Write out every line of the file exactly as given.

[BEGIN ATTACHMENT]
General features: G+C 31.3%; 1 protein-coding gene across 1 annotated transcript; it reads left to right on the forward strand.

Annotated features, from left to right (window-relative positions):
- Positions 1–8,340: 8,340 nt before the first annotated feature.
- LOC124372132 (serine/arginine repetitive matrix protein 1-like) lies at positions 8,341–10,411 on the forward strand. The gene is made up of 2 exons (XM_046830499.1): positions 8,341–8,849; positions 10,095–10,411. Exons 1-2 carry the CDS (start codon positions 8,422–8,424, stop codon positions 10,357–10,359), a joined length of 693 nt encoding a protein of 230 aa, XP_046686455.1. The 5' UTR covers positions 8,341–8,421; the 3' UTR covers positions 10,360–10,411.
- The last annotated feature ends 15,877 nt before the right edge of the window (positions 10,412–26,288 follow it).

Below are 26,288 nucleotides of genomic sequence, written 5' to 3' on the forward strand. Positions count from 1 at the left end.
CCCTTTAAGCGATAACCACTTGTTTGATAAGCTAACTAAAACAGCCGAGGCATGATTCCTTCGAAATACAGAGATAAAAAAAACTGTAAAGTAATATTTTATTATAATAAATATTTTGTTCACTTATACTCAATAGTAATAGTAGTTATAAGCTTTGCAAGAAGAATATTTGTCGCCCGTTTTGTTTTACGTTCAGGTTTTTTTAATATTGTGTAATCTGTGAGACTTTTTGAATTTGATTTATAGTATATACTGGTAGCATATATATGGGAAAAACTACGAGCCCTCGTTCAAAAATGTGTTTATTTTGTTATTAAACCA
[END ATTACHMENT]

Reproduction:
General features: G+C 31.3%; 1 protein-coding gene across 1 annotated transcript; it reads left to right on the forward strand.

Annotated features, from left to right (window-relative positions):
- Positions 1–8,340: 8,340 nt before the first annotated feature.
- LOC124372132 (serine/arginine repetitive matrix protein 1-like) lies at positions 8,341–10,411 on the forward strand. The gene is made up of 2 exons (XM_046830499.1): positions 8,341–8,849; positions 10,095–10,411. Exons 1-2 carry the CDS (start codon positions 8,422–8,424, stop codon positions 10,357–10,359), a joined length of 693 nt encoding a protein of 230 aa, XP_046686455.1. The 5' UTR covers positions 8,341–8,421; the 3' UTR covers positions 10,360–10,411.
- The last annotated feature ends 15,877 nt before the right edge of the window (positions 10,412–26,288 follow it).

Below are 26,288 nucleotides of genomic sequence, written 5' to 3' on the forward strand. Positions count from 1 at the left end.
CCCTTTAAGCGATAACCACTTGTTTGATAAGCTAACTAAAACAGCCGAGGCATGATTCCTTCGAAATACAGAGATAAAAAAAACTGTAAAGTAATATTTTATTATAATAAATATTTTGTTCACTTATACTCAATAGTAATAGTAGTTATAAGCTTTGCAAGAAGAATATTTGTCGCCCGTTTTGTTTTACGTTCAGGTTTTTTTAATATTGTGTAATCTGTGAGACTTTTTGAATTTGATTTATAGTATATACTGGTAGCATATATATGGGAAAAACTACGAGCCCTCGTTCAAAAATGTGTTTATTTTGTTATTAAACCA